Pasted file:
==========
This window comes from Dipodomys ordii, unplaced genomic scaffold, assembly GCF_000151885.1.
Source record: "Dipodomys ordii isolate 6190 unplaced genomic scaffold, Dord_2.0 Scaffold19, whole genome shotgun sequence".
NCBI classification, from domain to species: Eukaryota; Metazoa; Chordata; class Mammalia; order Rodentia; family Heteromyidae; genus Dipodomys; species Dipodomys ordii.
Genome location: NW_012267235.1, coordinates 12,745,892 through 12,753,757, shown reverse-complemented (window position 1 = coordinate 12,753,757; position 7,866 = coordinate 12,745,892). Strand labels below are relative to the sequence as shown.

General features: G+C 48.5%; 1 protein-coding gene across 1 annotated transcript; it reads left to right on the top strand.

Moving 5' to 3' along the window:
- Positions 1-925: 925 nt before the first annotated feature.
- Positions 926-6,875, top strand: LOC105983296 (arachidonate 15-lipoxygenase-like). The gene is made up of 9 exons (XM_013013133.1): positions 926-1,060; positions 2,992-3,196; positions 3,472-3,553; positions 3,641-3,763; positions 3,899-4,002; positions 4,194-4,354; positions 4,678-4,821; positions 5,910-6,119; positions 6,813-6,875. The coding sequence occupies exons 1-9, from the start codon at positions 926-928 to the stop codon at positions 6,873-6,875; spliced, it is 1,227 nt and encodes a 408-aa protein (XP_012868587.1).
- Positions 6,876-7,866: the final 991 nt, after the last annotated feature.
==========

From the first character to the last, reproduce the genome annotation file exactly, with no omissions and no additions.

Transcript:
This window comes from Dipodomys ordii, unplaced genomic scaffold, assembly GCF_000151885.1.
Source record: "Dipodomys ordii isolate 6190 unplaced genomic scaffold, Dord_2.0 Scaffold19, whole genome shotgun sequence".
NCBI classification, from domain to species: Eukaryota; Metazoa; Chordata; class Mammalia; order Rodentia; family Heteromyidae; genus Dipodomys; species Dipodomys ordii.
Genome location: NW_012267235.1, coordinates 12,745,892 through 12,753,757, shown reverse-complemented (window position 1 = coordinate 12,753,757; position 7,866 = coordinate 12,745,892). Strand labels below are relative to the sequence as shown.

General features: G+C 48.5%; 1 protein-coding gene across 1 annotated transcript; it reads left to right on the top strand.

Moving 5' to 3' along the window:
- Positions 1-925: 925 nt before the first annotated feature.
- Positions 926-6,875, top strand: LOC105983296 (arachidonate 15-lipoxygenase-like). The gene is made up of 9 exons (XM_013013133.1): positions 926-1,060; positions 2,992-3,196; positions 3,472-3,553; positions 3,641-3,763; positions 3,899-4,002; positions 4,194-4,354; positions 4,678-4,821; positions 5,910-6,119; positions 6,813-6,875. The coding sequence occupies exons 1-9, from the start codon at positions 926-928 to the stop codon at positions 6,873-6,875; spliced, it is 1,227 nt and encodes a 408-aa protein (XP_012868587.1).
- Positions 6,876-7,866: the final 991 nt, after the last annotated feature.